I said that because I think you've been misinterpreting me, and I still think that, since you say:

Quote:
I had to respond to relentless attempts to discredit everything I'm saying.

But when did I attempt that? I thought we agreed on many things! I'm not attempting discredit everything. Need I remind you that you said "Yes 100% on the above" to what I said a few pages back?

I have this unfortunate liking for the truth, and what I was saying was what I thought was true! I'm sorry if you find it less than fully congenial, but it seemed to me that what you were saying sometimes ran counter to the truth.

Some of the points I was making, which I think are of paramount importance and need to be made:

1. Comparing enlightenment experiences, we do not always find something that we necessarily can say is kundalini. So that means we do not know that 'kundalini is the basis for all spiritual experiences', as you said.

2. There are multiple spiritual energies. For example if you work in a Taoist system you will make use of some forms of energy that yoga doesn't use, and the same if you work in a Hermetic/Platonist system. I speak, again, not from reading only but from experience. There is a definite difference between the energy systems I've learned. The one heading of 'kundalini' doesn't subsume them all; kundalini is, and is acknowledged to be, a specific process.

3. Mystics who achieve what they perceive to be the ultimate do not all agree on the nature of the experience, and indeed often argue violently for centuries about that subject. One simply cannot say that all mystics agree on the nature of the Ultimate, and be true to the what the mystics themselves said.

Etc.

These facts (and they are facts) seem important to me, in the question of determining the overall nature of spiritual awakening.

If I understand you correctly, you are saying that your teacher is not the only teacher, and what he is teaching therefore surely is not the only teaching! Which is nice to hear.

Yet throughout the thread you have said certain things 'are true', which other teachers disagree with... if you mean they are true for you on your path, that is one thing, but of course, it's not what you said! For example you say seven chakras above, seven below, seven within the body, and these are the transcendent and the hellish and the manifesting, and if someone mentions there is another way to experience things, you say you are not interested in hairsplitting and intellectual agendas! But why should everyone else's experience be hairsplitting and your own experience be true? (That is, if you agree that your teacher's is not the only teaching?)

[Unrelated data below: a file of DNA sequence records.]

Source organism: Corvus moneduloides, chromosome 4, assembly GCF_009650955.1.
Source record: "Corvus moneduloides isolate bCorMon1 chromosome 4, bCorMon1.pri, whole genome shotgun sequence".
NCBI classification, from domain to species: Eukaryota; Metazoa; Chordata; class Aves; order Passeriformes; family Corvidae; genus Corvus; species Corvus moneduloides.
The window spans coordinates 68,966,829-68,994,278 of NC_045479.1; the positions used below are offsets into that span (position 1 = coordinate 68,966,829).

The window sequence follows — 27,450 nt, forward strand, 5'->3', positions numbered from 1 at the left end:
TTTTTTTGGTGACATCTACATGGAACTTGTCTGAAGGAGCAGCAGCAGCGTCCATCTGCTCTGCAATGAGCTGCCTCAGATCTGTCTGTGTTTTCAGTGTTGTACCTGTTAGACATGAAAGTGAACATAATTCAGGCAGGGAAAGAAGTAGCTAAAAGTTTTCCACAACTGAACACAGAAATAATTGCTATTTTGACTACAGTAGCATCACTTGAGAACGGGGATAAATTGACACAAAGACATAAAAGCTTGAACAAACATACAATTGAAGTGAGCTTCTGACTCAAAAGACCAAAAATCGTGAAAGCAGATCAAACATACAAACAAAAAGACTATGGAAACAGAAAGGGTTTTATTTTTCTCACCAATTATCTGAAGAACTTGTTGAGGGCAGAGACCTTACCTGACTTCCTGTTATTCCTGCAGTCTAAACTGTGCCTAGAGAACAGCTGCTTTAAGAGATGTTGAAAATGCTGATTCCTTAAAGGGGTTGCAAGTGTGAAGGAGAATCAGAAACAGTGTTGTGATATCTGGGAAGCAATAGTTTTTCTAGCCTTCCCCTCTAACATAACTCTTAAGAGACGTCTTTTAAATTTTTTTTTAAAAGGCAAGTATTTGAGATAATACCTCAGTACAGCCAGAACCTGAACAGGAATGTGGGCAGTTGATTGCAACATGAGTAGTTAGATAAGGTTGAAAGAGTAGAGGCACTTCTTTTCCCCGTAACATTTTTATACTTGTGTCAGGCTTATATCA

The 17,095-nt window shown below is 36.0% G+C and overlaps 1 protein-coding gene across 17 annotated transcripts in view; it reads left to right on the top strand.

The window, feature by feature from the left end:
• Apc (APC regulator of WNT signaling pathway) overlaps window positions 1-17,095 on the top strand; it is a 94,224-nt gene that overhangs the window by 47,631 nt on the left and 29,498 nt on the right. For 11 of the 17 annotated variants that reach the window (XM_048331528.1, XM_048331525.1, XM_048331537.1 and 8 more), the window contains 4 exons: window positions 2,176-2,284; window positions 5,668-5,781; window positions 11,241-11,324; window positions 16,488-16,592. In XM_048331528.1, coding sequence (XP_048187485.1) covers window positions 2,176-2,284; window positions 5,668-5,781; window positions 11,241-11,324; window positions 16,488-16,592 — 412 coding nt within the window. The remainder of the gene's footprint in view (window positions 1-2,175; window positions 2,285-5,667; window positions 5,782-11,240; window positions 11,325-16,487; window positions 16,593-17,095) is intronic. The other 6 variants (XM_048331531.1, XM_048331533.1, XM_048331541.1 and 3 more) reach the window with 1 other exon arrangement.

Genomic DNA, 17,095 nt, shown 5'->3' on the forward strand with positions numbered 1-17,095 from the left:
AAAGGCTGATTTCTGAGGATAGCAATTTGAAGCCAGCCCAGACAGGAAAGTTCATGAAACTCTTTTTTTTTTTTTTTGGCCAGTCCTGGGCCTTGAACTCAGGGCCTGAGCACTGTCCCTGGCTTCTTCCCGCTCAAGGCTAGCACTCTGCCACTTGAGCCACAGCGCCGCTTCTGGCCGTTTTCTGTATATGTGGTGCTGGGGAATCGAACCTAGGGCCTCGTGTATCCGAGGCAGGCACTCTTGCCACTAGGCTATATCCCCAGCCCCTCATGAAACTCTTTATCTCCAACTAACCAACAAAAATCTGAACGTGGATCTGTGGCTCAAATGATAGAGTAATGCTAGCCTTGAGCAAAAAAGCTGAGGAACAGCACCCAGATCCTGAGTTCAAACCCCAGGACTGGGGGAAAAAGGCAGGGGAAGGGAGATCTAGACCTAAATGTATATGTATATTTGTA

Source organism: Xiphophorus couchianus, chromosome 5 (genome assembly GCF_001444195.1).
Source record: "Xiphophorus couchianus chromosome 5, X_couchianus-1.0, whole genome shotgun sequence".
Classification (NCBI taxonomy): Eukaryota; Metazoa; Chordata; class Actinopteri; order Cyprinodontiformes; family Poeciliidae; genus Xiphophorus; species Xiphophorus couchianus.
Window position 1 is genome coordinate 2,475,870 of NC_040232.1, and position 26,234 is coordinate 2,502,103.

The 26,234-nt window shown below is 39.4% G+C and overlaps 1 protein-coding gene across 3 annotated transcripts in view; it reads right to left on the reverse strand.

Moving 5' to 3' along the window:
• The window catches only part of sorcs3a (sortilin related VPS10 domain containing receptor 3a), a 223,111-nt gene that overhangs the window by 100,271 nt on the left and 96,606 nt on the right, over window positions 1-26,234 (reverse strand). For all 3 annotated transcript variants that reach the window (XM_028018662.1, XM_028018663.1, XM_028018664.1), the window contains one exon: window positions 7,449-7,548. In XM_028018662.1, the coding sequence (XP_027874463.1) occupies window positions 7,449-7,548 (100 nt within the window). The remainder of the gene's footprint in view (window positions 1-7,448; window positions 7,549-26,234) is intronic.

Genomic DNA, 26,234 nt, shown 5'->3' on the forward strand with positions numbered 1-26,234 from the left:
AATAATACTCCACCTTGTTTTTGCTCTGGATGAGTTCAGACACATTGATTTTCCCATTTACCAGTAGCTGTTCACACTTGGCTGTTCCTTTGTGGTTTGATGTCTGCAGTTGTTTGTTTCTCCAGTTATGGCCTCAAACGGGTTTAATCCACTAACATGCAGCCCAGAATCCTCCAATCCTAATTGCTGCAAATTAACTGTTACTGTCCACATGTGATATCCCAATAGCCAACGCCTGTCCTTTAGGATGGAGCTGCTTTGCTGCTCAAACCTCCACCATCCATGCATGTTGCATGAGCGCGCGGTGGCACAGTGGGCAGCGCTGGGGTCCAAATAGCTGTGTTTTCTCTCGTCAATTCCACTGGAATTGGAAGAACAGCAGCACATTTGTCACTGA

I certainly haven't tried to 'discredit everything you say', and I believe it has a great deal of interest and truth. I simply don't like the way, the minute I talk about a teacher who interests me, or other teachers who have real experiences and systems to teach, you instantly talk about people 'repackaging things to make money', 'misunderstanding' and all the rest of it. You constantly say that 'the recognition [of what you are saying] comes with the experience of it [kundalini or awakening]' yet if that were so everyone who had kundalini awakening would be agreed on its nature. Which is not the case!

Similarly with the idea that 'Kundalini is prana/chi/qi/lifeforce - the power of God - existing in a human body' etc. We don't know that kundalini appears only in the human body, and we do know that there are multiple forms of the lifeforce within the human body, not all of which are kundalini. So this statement is not correct. And it's a shame you decide to make it so... incontrovertibly! You insist your teacher isn't teaching the one and only truth, but surely then there are other possible truths to point out? When you are contradicted it doesn't mean that someone is trying to 'discredit you', just pointing out a mistake or other viewpoint, which is a perfectly legitimate thing to do!

Quote:
Originally Posted by SerpentQueen
Since I have concluded time doesn't exist (it's just a human construct) and past/present/future are all going on at once, it seems to me that it's an unproductive activity to trace the evolution of such sacred images on any sort of historical timeline.

I have strong experience of the malleable nature of time, but of course, not on this physical level. History exists. Here, when a person says as Uma did that images prove kundalini has been "recognized since ancient times", they are not simply interpreting the images on a timeless level as you suggest -- they are making claims about what the makers of the images actually meant by them.